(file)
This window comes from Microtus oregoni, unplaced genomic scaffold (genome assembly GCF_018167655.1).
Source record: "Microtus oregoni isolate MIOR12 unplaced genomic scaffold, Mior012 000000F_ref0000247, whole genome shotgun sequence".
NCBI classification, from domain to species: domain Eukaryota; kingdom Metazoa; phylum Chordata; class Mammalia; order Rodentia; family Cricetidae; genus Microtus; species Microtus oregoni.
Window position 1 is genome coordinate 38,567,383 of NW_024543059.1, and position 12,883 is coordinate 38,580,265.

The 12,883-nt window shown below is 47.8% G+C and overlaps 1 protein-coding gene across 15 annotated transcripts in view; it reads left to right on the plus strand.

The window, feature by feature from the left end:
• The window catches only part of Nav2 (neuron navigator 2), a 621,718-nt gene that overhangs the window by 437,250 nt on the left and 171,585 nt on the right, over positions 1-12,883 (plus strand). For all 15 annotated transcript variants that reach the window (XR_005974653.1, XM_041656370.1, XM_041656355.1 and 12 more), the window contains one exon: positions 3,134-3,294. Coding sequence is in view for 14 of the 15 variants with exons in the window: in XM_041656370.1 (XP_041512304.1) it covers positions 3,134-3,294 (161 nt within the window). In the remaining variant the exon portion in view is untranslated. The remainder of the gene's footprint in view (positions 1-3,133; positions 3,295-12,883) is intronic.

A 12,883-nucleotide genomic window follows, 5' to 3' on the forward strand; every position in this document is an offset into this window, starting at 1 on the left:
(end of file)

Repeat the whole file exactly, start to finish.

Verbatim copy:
This window comes from Microtus oregoni, unplaced genomic scaffold (genome assembly GCF_018167655.1).
Source record: "Microtus oregoni isolate MIOR12 unplaced genomic scaffold, Mior012 000000F_ref0000247, whole genome shotgun sequence".
NCBI classification, from domain to species: domain Eukaryota; kingdom Metazoa; phylum Chordata; class Mammalia; order Rodentia; family Cricetidae; genus Microtus; species Microtus oregoni.
Window position 1 is genome coordinate 38,567,383 of NW_024543059.1, and position 12,883 is coordinate 38,580,265.

The 12,883-nt window shown below is 47.8% G+C and overlaps 1 protein-coding gene across 15 annotated transcripts in view; it reads left to right on the plus strand.

The window, feature by feature from the left end:
• The window catches only part of Nav2 (neuron navigator 2), a 621,718-nt gene that overhangs the window by 437,250 nt on the left and 171,585 nt on the right, over positions 1-12,883 (plus strand). For all 15 annotated transcript variants that reach the window (XR_005974653.1, XM_041656370.1, XM_041656355.1 and 12 more), the window contains one exon: positions 3,134-3,294. Coding sequence is in view for 14 of the 15 variants with exons in the window: in XM_041656370.1 (XP_041512304.1) it covers positions 3,134-3,294 (161 nt within the window). In the remaining variant the exon portion in view is untranslated. The remainder of the gene's footprint in view (positions 1-3,133; positions 3,295-12,883) is intronic.

A 12,883-nucleotide genomic window follows, 5' to 3' on the forward strand; every position in this document is an offset into this window, starting at 1 on the left: